Luke records much more detail following the resurrection than does Mark. Especially if one assumes if 16:8 was the originally intended ending of Mark's Gospel. For the case that 16:8 was not the originally intended ending of Mark's Gospel, see my video here.

In short, there is enough textual & historical ambiguity around the ending of Mark that we cannot dogmatically claim the author intended to include no post-resurrection appearances, and there is a decent case to be made that throughout the Gospel of Mark the author has built the story to a climax that will be resolved when the predictions of Jesus' resurrection are fulfilled.

The ambiguous evidence surrounding the ending of Mark is too unstable a foundation from which to claim Mark says much less (or intended to say much less) about the resurrection than Luke did. And if the original ending of Mark's Gospel has been lost (see a discussion of this possibility in the video link above), no textual argument could be made at all, as we would not have the text.

The Gospel of Mark predicts twice Jesus' rising from the dead and being reunited with His disciples (14:28, 16:7), and it is a hallmark of the author's style to show that Jesus' prophecies are fulfilled.

Arguing based on the post-resurrection appearances that Mark could not have known Luke's Gospel is not an argument from evidence, but an argument from the absence of evidence.


The Sermon on the Mount/Plain

I've saved the best for last. Surely, surely, no Christian writer could have made a record of Jesus' ministry and excluded His most iconic sermon??? This data point alone has led countless individuals to conclude that Mark could not have known Luke's Gospel (or Matthew's). Yet there is a remarkably simple explanation:

Mark doesn't include long sermons. Zero. None. Zilch.

Matthew & John each devote a great deal of space to long sermons. Luke less so. Mark none. Mark is the action-oriented, fast-paced Gospel, focusing very heavily on what Jesus did. When Mark reports what Jesus said it is always brief.

There is a straightforward explanation for this authorial behavior, and it aligns with the stylistic features of Mark's Gospel. Mark's Gospel is written the way one would tend to speak a story rather than the way one would write a story. When you write you can go back and edit & polish, when you speak live sometimes things come out more awkwardly (such as the "hard sayings" and "less-polished" Greek of Mark). The genius of Mark is the storytelling, not the semantics.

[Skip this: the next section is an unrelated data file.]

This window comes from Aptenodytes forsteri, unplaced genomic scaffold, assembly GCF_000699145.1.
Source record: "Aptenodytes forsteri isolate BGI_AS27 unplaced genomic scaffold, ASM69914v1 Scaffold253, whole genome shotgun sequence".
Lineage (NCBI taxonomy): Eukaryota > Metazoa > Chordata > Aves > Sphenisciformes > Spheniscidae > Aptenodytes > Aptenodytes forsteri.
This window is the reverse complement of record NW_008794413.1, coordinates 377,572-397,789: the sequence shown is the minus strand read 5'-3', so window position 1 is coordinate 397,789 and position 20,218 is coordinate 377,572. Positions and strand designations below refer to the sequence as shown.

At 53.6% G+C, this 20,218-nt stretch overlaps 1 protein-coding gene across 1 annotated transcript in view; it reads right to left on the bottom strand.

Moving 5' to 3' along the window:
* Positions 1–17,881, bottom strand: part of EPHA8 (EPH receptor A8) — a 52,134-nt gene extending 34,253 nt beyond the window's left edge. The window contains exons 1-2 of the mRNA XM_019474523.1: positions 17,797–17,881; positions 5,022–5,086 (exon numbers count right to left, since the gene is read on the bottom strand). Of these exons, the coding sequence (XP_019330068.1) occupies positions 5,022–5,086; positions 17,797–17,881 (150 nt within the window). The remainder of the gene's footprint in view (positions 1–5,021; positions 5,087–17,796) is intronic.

In the videos linked above I argue that Mark is exactly what one would expect if a dynamic Christian preacher, very familiar with the stories in Matthew & Luke, gave a sermon and someone wrote it down (and Greek shorthand did exist in the first century).

Once we acknowledge the oral nature of Mark (if Matthew & Luke are the peer-reviewed literature, Mark is the powerful preaching), the conundrum of Mark's exclusion of the Sermon on the Mount/Plain goes away. A storyteller--especially one working largely from memory--will focus more on what happened than what was said. A series of events that can be recalled with detail make a better story (and are more memorable) than a recitation of a long monologue. This is exactly what we see in Mark. Where Matthew, Mark, and Luke all tell the same story, Mark tends to be the most verbose, he goes into extra detail about what happened, who was there, etc., he uses the most words to tell a story. But when it comes to preaching, Mark is the most concise: he does not report long sermons. Not once.

Why then did Mark exclude the Sermon on the Mount/Plain? The same reason he excluded all of the other long sermons.


Proto Luke

An alternative to Lukan Priority that is occasionally suggested is Proto-Luke - a hypothetical document that contained the core of Luke, preceded Mark, may or may not have been used by Mark, and was then augmented by content from Mark to become the Gospel of Luke we know today.